Guest (not verified) says...

As an INTJ whose introversion is mild to moderate, while the other preferences are all hard over, I can say that discovering personality type theory enabled me to be much more accepting of myself and others. I have found that preferable to looking at large sections of humanity as either fools or criminals.

Guest (not verified) says...

I've struggled with the same things, that feeling of being completely misunderstood when the answer is so clear in my own mind - and why do others not see it too! And yes, it's sometimes hard to explain to others because I just "see" the logical outcome but have a hard time walking others through it. Now I can at least better understand the disconnect and not get so frustrated. Nice to know I'm not the only one....

Guest (not verified) says...

I have this problem at times, but then I figure out the person's intellectual and cultural grounds and explain my insane theory with examples that suits their intellect or culture. Maybe they still don't understand but then at least I keep them interested. And then I just skip the painful process of explaining the hard part, which also I do.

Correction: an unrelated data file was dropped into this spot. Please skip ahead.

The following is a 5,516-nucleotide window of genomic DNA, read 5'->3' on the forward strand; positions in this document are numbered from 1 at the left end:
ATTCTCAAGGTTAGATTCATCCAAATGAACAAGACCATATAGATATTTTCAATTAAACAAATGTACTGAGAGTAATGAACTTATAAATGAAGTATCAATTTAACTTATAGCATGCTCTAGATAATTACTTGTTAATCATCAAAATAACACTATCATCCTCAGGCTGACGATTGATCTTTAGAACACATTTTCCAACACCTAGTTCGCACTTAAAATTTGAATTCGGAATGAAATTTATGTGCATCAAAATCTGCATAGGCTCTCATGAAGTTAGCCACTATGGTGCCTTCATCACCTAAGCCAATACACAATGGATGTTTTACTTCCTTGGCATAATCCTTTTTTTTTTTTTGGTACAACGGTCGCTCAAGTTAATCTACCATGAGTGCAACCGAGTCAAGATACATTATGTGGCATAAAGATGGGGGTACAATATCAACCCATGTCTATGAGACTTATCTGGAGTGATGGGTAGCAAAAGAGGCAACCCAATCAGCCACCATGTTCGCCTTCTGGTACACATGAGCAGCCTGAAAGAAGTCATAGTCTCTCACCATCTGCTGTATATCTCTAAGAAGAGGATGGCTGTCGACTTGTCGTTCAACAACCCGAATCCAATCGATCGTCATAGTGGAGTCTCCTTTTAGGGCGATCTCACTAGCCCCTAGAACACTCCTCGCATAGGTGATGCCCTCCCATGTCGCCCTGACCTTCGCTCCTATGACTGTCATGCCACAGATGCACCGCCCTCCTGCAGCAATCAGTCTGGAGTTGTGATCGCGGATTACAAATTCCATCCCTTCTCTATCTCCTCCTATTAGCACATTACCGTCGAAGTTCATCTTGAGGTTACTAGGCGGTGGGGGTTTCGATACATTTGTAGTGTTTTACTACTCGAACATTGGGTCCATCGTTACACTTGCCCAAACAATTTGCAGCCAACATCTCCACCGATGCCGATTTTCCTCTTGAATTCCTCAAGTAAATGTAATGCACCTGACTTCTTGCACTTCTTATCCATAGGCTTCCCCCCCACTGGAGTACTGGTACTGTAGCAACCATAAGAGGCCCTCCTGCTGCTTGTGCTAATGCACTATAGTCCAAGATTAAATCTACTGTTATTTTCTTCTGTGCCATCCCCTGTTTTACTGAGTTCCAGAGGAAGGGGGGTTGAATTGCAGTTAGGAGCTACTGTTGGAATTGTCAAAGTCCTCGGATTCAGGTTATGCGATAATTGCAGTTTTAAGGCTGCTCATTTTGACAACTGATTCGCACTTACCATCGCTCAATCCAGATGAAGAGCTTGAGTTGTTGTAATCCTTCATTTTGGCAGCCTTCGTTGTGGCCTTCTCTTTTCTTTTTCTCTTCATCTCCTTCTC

Guest 2.0 (not verified) says...

This is really cool how spot on this is.

Guest (not verified) says...

Loved this! Very detailed and applicable. I especially enjoyed the parenting section! (^_^)

nora.freiwald says...

Great information.
It fits me perfectly and helped me better understand some aspects of my personality that on ocassion I made me feel out of place.
Thank you!

Angelica (not verified) says...

The relationship section was something I had the most trouble with but it explained a lot about myself, I thought maybe I was too cold.

Joanne (not verified) says...